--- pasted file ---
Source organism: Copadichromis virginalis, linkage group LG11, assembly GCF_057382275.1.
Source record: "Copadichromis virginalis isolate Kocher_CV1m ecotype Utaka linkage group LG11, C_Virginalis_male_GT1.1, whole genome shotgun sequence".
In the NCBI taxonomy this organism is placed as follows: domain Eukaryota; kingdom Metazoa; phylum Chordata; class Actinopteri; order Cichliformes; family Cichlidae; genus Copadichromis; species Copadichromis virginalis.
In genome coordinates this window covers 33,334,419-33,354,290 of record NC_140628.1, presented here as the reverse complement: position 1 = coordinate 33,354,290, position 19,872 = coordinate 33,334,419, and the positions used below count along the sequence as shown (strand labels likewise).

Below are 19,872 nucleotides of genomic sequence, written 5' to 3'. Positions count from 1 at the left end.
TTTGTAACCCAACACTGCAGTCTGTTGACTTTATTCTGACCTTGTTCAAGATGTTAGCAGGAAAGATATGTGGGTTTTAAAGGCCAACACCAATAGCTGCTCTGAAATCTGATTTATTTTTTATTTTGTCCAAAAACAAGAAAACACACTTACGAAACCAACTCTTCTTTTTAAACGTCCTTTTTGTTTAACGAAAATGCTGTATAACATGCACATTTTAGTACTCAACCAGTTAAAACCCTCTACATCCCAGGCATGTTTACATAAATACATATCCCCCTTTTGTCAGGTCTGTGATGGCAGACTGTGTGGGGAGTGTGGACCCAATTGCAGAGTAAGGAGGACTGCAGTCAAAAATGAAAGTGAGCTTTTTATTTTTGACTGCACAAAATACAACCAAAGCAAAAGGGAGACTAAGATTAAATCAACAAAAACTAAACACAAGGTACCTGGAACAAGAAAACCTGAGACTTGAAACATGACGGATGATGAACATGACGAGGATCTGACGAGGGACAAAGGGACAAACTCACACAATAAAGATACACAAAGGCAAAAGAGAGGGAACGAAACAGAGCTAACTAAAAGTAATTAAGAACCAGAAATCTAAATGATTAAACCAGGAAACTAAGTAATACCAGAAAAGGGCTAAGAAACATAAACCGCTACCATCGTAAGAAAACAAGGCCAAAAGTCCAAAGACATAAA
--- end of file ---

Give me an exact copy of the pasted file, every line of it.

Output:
Source organism: Copadichromis virginalis, linkage group LG11, assembly GCF_057382275.1.
Source record: "Copadichromis virginalis isolate Kocher_CV1m ecotype Utaka linkage group LG11, C_Virginalis_male_GT1.1, whole genome shotgun sequence".
In the NCBI taxonomy this organism is placed as follows: domain Eukaryota; kingdom Metazoa; phylum Chordata; class Actinopteri; order Cichliformes; family Cichlidae; genus Copadichromis; species Copadichromis virginalis.
In genome coordinates this window covers 33,334,419-33,354,290 of record NC_140628.1, presented here as the reverse complement: position 1 = coordinate 33,354,290, position 19,872 = coordinate 33,334,419, and the positions used below count along the sequence as shown (strand labels likewise).

Below are 19,872 nucleotides of genomic sequence, written 5' to 3'. Positions count from 1 at the left end.
TTTGTAACCCAACACTGCAGTCTGTTGACTTTATTCTGACCTTGTTCAAGATGTTAGCAGGAAAGATATGTGGGTTTTAAAGGCCAACACCAATAGCTGCTCTGAAATCTGATTTATTTTTTATTTTGTCCAAAAACAAGAAAACACACTTACGAAACCAACTCTTCTTTTTAAACGTCCTTTTTGTTTAACGAAAATGCTGTATAACATGCACATTTTAGTACTCAACCAGTTAAAACCCTCTACATCCCAGGCATGTTTACATAAATACATATCCCCCTTTTGTCAGGTCTGTGATGGCAGACTGTGTGGGGAGTGTGGACCCAATTGCAGAGTAAGGAGGACTGCAGTCAAAAATGAAAGTGAGCTTTTTATTTTTGACTGCACAAAATACAACCAAAGCAAAAGGGAGACTAAGATTAAATCAACAAAAACTAAACACAAGGTACCTGGAACAAGAAAACCTGAGACTTGAAACATGACGGATGATGAACATGACGAGGATCTGACGAGGGACAAAGGGACAAACTCACACAATAAAGATACACAAAGGCAAAAGAGAGGGAACGAAACAGAGCTAACTAAAAGTAATTAAGAACCAGAAATCTAAATGATTAAACCAGGAAACTAAGTAATACCAGAAAAGGGCTAAGAAACATAAACCGCTACCATCGTAAGAAAACAAGGCCAAAAGTCCAAAGACATAAA